Lou Henry Hoover (Henry)
|Birthplace:||Waterloo, Blackhawk, IA|
|Death:||Died in New York City, Kings ,NY|
|Place of Burial:||Herbert Hoover National Historic Site, West Branch, Cedar Co., Iowa|
|Occupation:||First Lady of the United States 1929-1933|
|Managed by:||Private User|
Historical records matching Lou Henry Hoover, First Lady
About Lou Henry Hoover, First Lady
Louise Henry Hoover (March 29, 1874 – January 7, 1944), known as Lou Henry Hoover, was the wife of Herbert Hoover and First Lady of the United States.
Born in Waterloo, Iowa, the daughter of Charles Delano Henry, a banker, and his wife Florence Ida Weed, "Lou" grew up something of a tomboy in Waterloo, and in Whittier, California and Monterey, California. Charles Henry took his daughter on camping trips in the hills—her greatest pleasures in her early teens. Lou became a fine horsewoman; she hunted, and preserved specimens with the skill of a taxidermist; she developed an enthusiasm for rocks, minerals, and mining. She attended San Jose Normal School and in 1894 enrolled at Stanford University as the school's only female geology major. That year she met Herbert Hoover, then a senior.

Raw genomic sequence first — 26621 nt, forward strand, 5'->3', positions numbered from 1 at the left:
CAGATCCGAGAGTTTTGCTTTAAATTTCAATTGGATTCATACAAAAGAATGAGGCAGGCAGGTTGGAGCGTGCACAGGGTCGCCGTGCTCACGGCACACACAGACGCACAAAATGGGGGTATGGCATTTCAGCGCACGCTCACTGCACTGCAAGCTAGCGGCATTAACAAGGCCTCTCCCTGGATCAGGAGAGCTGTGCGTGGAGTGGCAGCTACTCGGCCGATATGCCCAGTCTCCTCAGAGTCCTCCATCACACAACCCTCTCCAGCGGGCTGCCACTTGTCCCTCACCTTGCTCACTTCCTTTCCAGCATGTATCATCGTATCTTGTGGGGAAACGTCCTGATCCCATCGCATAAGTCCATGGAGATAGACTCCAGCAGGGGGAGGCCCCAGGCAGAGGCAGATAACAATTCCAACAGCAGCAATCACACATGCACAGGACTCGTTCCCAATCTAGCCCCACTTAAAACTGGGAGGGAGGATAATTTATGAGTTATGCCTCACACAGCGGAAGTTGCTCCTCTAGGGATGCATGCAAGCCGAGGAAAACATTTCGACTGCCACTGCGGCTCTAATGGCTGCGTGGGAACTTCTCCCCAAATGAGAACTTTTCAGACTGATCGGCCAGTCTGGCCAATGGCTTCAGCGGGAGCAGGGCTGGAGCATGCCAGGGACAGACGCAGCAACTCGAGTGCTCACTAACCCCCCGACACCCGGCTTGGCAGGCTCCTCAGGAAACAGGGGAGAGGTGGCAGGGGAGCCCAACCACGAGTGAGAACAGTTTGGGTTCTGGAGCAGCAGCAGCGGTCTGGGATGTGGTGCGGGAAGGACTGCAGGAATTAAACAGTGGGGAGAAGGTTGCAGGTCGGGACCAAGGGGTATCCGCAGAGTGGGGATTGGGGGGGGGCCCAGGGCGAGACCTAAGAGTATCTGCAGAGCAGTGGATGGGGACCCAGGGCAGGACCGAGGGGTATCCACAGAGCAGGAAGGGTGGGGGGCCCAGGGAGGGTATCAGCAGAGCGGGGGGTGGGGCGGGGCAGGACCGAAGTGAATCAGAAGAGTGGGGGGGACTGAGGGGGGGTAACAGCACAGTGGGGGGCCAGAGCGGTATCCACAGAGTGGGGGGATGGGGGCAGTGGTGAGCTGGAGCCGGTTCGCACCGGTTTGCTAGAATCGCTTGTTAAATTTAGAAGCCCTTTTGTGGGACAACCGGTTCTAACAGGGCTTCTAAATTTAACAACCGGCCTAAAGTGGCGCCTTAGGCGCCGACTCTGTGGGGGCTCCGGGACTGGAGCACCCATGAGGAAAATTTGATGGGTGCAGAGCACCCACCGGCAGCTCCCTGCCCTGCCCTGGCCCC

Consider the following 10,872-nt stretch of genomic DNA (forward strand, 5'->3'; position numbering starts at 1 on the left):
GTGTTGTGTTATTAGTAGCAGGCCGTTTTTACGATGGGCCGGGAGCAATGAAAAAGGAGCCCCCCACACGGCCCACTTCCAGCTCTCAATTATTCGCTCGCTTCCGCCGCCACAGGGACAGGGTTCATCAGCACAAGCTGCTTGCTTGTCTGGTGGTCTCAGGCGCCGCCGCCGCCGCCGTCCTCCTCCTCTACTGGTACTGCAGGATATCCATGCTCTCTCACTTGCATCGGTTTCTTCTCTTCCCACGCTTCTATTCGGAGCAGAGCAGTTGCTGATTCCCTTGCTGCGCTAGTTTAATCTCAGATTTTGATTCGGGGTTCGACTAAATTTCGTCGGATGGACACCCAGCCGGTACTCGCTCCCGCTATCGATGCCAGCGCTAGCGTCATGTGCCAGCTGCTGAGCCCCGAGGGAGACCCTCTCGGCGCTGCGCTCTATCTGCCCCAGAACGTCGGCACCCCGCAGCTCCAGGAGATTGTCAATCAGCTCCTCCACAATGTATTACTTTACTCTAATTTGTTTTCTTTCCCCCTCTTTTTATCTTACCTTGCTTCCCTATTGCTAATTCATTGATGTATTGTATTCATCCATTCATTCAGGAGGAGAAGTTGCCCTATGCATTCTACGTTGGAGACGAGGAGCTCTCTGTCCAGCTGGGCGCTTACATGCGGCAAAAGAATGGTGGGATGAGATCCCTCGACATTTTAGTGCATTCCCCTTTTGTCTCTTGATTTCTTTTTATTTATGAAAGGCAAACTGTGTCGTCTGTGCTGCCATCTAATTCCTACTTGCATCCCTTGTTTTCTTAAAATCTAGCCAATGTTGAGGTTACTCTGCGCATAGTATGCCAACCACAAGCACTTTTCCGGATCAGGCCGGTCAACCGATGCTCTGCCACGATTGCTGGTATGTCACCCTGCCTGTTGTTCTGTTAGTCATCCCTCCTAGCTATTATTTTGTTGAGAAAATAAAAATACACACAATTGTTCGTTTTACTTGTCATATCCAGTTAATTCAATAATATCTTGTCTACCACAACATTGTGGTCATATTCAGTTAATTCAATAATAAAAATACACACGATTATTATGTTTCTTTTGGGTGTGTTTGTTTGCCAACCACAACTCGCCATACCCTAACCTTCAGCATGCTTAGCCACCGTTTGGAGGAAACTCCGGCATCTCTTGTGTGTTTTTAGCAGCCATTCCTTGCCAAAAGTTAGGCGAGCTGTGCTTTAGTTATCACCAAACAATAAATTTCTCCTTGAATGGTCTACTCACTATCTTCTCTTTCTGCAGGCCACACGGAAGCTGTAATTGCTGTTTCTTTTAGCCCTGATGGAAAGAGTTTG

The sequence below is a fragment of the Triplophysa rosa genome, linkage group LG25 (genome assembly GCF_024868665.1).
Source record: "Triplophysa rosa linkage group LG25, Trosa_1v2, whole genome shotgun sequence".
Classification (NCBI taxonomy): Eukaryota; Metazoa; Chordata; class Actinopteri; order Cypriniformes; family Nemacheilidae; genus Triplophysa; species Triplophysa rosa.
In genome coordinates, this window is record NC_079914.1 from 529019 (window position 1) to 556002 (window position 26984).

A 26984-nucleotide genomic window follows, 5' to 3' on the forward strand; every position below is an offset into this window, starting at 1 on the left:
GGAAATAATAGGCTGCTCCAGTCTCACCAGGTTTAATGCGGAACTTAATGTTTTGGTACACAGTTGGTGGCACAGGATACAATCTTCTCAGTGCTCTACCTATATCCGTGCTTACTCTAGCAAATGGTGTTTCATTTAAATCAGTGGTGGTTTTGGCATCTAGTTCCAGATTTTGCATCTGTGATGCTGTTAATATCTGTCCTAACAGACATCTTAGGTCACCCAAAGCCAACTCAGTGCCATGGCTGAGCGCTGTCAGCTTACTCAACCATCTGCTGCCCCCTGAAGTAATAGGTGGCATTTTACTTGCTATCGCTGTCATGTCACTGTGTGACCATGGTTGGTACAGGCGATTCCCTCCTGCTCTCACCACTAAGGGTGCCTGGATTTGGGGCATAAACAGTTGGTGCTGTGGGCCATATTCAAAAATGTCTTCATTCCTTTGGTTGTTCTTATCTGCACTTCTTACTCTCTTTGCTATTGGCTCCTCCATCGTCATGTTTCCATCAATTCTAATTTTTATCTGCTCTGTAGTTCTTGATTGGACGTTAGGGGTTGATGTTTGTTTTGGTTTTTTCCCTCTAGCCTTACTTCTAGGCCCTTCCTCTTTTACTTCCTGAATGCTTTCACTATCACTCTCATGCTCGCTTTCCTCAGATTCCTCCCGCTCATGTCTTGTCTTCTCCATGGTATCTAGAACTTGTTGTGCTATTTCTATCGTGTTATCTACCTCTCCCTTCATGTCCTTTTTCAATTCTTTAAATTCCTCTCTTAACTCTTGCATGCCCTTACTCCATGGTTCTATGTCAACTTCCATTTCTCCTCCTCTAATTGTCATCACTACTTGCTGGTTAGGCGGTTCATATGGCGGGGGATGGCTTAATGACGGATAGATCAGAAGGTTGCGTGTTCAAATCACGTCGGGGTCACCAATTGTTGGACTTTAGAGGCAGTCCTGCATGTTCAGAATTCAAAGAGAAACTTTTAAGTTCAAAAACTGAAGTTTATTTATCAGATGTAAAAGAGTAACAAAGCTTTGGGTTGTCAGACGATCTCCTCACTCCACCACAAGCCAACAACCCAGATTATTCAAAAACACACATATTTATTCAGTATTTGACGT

By the time he graduated the following June, they had reached an understanding but put off wedding plans while she continued her education and he pursued his engineering career in Australia. From there in 1898, the year she graduated from Stanford, Hoover cabled a marriage proposal, which she promptly accepted by return wire. Although raised an Episcopalian, Miss Henry decided to become a Quaker. But because there was no Quaker meeting in Monterey, they were married in a civil ceremony performed by Father Ramon Mestres, a Roman Catholic priest of the San Carlos Borromeo Mission.
Both Herbert Hoover and Lou Henry were aged 24 when they married on February 10, 1899, at the home of the bride's parents in Monterey, California. Soon after the wedding they sailed for Tientsin, China, and Hoover's new job. She was present with her husband during the Boxer Rebellion. Possessed of a natural ear for languages, Mrs. Hoover became quite proficient in Chinese. In the White House, the Hoovers at times conversed in Chinese to foil eavesdroppers. She is the only First Lady to date to speak an Asian language.
The Hoovers had two sons: